> amount of data

> you have is exaggerated.

> Thus when you try to do model comparison to

In the much simpler problem of speaker detection, the number of mixture

> choose the number of mixture components using this faulty model, it

> favors use of too many mixture components.

components often turns out to be unimportant. In "text-independent" flavour

of speaker recognition which I am involved with, even the temporal

dependence given by an HMM does not seem to help. It has been shown

expermentally by many researchers that you can do best by just using a

degenerate HMM, simply called a Gaussian Mixture Model (GMM) which has no

state transition probabilities. This makes the speech frames completely

interchangeable. You simply use one huge GMM (typically 256 to 2048

components)for a speaker model and a similar GMM for a speaker independent

background model. Then you:

(1) Train a speaker specific model by using the background model as prior

and applying a maximum aposteriori (MAP) algorithm on some training data for

that speaker.

(2) The "score" that is then used in the final decision stage is the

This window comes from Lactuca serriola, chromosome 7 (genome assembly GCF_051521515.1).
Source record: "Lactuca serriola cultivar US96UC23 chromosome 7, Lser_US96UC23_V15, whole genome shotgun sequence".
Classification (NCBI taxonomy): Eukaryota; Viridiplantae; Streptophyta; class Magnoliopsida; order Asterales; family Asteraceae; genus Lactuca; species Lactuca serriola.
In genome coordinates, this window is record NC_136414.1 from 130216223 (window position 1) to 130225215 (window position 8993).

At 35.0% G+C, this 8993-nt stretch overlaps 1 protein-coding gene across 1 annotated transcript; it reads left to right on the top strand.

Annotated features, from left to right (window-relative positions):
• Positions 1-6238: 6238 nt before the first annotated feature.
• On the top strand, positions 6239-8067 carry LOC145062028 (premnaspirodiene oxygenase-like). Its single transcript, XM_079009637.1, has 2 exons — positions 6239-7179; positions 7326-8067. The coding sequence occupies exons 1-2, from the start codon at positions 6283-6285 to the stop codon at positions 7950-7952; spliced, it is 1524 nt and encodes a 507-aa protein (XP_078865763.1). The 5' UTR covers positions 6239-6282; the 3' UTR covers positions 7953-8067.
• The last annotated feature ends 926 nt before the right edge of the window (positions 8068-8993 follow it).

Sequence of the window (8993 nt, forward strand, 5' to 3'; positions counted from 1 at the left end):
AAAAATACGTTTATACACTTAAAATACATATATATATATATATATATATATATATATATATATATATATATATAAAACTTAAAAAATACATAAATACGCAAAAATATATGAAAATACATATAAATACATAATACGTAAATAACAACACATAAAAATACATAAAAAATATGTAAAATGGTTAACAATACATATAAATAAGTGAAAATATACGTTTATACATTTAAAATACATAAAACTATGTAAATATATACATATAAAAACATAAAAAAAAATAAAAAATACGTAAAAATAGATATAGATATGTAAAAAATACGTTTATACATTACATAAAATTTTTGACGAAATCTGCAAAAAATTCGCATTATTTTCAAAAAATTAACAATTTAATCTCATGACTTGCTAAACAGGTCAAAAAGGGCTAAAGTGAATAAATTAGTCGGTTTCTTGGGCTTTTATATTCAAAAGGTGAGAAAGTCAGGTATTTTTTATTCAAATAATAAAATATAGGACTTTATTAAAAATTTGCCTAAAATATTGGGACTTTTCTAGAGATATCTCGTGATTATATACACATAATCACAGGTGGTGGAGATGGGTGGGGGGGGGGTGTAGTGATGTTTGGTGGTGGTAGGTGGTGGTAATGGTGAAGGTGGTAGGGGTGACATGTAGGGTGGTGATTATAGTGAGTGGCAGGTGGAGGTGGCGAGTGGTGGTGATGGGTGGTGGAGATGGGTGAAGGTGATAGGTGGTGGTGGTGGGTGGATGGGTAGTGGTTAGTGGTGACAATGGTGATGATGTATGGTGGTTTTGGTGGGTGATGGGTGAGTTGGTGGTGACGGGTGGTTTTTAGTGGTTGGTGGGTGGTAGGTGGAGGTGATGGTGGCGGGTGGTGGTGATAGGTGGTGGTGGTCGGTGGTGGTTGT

likelihood ratio between the speaker specific and the speaker-independent

models.

If you do this, the accuracy is very insensitive to the number of GMM

components. (I think this is a nice practical illustration of what Jaynes

said in PTLOS: "A folk theorem".)

> There are two

This was tried some time ago for text-independent speaker recognition (for

> approaches to

> improving this model, both of which have problems:

>

> 1. Auto-regress current feature values on previous feature

> values.

example by Bimbot), but seemed not to have borne much fruit.

> This

Sure, these so-called delta features (typically calculated over two past and

> doesn't work as well for recognition itself, as the estimated

> first and

> second derivatives seem to do a better job of discrimination. (The

> estimated derivatives are calculated from both past and

> FUTURE feature

> values, using a time delay.)

two future frames)are used in almost every speaker recognition machine.

(In the Odyssey conference I saw some examples of carefully selected delta

features with much longer time-spans that seemed to carry good speaker

information. I have to study this in more detail.)

> 2. Build a maximum-entropy model that accounts for the definitions of

This probably the ultimately correct route to go.

> the estimated derivatives in terms of the other features, and thereby

> also accounts for dependencies. This requires computation of certain

> normalization constants, and the computation turns out to be

> very demanding.

> So how do you deal with this problem of exaggerating the effective

The answer to the last question is "no", but there is a way of "dealing with